Selma van de Perre-Velleman

The Netherlands
07.06.1922 -
Selma van de Perre-Velleman © Chris van Houts

Jewish Selma van de Perre-Velleman was imprisoned in Camp Vught under her pseudonym Marga van der Kuit for her resistance activities. It wasn’t until after the war she dared to say out loud: “My name is Selma.”

Selma Velleman grew up in a liberal Jewish family, and it was not until the war that she was confronted with her being Jewish. Suddenly it became a matter of life or death.

When she turned twenty in June 1942, Selma received a call to perform forced labour in Germany. She managed to evade this, however, and decided to join the resistance not much later. She bleached her hair and, thanks to a forged identity card, went on to live as the non-Jewish Margareta ‘Marga’ van der Kuit. Under that false name she distributed illegal newspapers, false identity cards and coupons.

After being betrayed and arrested in July 1944, she was imprisoned in Camp Vught and, later, in the German women’s camp Ravensbrück — still as the non-Jewish Marga van der Kuit. She knew that if her Jewish identity was discovered, she would be sent to one of the extermination camps. “At night I barely dared to sleep, afraid as I was to say my real name and reveal my real identity.”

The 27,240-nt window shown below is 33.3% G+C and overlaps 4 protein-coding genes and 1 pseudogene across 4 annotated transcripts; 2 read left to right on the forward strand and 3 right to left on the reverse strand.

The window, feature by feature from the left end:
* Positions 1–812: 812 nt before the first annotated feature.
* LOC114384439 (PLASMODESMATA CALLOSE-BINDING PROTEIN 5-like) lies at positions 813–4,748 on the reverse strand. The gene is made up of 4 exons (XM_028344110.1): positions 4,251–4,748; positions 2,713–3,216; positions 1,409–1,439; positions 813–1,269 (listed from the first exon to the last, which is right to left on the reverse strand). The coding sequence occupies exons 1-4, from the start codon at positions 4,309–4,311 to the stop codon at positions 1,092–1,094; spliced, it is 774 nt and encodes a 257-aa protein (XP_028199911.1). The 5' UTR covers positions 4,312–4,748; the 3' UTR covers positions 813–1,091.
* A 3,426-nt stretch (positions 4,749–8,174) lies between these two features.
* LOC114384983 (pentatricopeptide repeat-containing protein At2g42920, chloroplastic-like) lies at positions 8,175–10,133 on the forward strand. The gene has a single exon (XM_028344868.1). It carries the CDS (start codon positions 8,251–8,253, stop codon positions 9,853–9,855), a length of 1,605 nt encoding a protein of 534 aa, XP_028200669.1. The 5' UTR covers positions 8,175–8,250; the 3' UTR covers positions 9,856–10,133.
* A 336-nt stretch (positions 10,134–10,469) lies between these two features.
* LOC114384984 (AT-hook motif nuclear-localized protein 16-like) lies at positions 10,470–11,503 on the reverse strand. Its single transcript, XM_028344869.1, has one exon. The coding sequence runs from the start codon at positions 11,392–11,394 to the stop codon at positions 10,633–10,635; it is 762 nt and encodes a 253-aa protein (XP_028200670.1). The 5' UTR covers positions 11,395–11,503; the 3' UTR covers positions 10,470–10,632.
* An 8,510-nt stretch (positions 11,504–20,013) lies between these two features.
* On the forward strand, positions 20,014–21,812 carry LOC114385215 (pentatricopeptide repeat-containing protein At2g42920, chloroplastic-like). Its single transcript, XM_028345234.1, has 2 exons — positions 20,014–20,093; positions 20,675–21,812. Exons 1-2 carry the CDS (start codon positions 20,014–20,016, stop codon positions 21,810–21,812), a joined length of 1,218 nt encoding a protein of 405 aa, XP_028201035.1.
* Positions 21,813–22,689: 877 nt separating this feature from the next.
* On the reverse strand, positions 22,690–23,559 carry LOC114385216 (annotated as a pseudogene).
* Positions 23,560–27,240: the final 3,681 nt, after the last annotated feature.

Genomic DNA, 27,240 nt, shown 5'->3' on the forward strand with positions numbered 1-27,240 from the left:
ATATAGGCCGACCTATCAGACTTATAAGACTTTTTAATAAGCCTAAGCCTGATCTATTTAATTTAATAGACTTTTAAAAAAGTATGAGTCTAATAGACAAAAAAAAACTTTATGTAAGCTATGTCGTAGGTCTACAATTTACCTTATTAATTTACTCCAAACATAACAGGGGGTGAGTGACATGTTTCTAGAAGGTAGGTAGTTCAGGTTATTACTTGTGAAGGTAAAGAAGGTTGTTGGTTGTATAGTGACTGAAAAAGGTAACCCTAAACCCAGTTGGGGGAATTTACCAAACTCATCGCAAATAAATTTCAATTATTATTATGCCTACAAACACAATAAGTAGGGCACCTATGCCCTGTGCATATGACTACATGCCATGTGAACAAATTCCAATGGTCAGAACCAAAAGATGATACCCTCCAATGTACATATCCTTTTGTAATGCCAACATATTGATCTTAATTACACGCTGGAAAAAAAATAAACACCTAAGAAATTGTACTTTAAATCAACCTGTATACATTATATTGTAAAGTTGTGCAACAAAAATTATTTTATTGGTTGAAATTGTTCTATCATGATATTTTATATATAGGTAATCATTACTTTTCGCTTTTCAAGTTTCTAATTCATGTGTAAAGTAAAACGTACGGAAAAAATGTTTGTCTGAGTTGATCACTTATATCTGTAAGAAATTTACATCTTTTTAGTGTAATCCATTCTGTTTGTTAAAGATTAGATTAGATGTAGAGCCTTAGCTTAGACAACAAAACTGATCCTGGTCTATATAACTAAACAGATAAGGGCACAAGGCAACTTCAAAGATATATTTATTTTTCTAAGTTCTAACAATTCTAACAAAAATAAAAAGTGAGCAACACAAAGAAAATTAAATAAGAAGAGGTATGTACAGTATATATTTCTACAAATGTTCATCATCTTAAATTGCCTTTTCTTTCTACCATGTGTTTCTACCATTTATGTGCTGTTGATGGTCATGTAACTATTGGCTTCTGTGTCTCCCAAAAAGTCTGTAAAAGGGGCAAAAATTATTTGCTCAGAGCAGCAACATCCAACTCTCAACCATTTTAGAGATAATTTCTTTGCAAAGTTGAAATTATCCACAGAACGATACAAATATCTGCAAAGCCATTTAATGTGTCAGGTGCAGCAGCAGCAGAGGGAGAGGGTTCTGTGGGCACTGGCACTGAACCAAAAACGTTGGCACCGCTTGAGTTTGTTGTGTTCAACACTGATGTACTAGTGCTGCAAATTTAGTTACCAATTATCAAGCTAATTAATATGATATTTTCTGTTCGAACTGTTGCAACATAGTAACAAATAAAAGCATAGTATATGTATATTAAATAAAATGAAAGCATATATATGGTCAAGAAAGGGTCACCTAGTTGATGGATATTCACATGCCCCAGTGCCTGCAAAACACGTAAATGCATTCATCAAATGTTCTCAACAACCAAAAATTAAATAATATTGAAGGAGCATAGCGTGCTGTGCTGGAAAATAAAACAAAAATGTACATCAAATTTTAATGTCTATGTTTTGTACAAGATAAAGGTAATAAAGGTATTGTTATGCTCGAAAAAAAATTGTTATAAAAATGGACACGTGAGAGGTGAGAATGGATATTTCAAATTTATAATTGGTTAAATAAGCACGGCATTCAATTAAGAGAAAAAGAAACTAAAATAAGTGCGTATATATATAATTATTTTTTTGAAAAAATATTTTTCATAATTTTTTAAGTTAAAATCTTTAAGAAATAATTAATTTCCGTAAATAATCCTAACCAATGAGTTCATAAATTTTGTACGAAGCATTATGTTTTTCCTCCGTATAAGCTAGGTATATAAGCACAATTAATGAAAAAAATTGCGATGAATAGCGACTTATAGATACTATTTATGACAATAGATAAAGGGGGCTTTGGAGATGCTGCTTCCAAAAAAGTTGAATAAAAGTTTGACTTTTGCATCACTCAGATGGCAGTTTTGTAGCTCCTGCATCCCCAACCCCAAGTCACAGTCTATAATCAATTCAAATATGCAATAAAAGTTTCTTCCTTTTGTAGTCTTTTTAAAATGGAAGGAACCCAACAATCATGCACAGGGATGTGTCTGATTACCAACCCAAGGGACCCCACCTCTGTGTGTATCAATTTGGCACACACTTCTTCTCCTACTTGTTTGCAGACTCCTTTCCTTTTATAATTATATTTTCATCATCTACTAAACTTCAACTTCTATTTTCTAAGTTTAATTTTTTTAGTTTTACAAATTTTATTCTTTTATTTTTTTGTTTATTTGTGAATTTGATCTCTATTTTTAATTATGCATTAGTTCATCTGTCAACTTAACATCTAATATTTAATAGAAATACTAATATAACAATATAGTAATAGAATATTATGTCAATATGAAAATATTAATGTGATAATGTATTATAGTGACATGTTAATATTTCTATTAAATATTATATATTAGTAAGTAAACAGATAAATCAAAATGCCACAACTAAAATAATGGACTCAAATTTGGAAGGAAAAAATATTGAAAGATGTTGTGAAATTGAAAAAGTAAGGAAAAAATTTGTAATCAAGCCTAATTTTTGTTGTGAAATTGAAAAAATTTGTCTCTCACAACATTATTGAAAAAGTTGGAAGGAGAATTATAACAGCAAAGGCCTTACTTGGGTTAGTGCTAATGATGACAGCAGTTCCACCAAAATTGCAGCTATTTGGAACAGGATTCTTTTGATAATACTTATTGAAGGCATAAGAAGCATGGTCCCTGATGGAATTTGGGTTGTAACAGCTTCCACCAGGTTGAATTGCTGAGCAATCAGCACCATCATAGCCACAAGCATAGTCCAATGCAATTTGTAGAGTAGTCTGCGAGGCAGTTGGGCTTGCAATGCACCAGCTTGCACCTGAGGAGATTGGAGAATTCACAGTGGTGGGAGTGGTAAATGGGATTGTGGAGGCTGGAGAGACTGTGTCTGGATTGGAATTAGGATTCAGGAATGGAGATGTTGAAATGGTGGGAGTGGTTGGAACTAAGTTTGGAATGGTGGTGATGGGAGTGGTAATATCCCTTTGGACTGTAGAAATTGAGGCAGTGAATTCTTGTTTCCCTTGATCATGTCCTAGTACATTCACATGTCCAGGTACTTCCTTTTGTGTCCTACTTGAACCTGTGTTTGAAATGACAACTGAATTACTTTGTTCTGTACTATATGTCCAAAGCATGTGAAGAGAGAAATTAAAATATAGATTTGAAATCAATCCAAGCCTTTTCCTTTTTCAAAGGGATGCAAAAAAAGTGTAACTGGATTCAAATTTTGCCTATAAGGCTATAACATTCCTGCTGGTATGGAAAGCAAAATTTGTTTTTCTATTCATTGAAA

Only when she was evacuated to Sweden after the liberation of Camp Ravensbrück did Selma dare to say it out loud: “My name is not Margareta van der Kuit. My name is Selma.”

She and her older brothers David and Louis survived the war, but her father Barend, mother Femmetje and younger sister Clara were murdered in the extermination camps.

In November 1945, Selma moved to London, where her brothers lived and worked. She found a job at the BBC, where she met Hugo van de Perre. The two married in 1955 and had a son in 1957. Selma van de Perre-Velleman still lives in London to this day.

She did not talk much about the war for a long time, until she started to put her life story on paper. This resulted in a book with the apt title My name is Selma, which became an instant bestseller after it came out in 2020.

About the lasting impact of the war, she wrote in her closing words: “The death of Papa, Mama and Clara is still the most shocking event of my life. Worse than anything I’ve experienced in the war is knowing how they were killed. Even now, 75 years later, I lie awake at night and say to myself: ‘Selma, go to sleep. You cannot change what happened by thinking about it.’ By participating in commemorations and talking about the Holocaust, I found a way to deal with all of this.”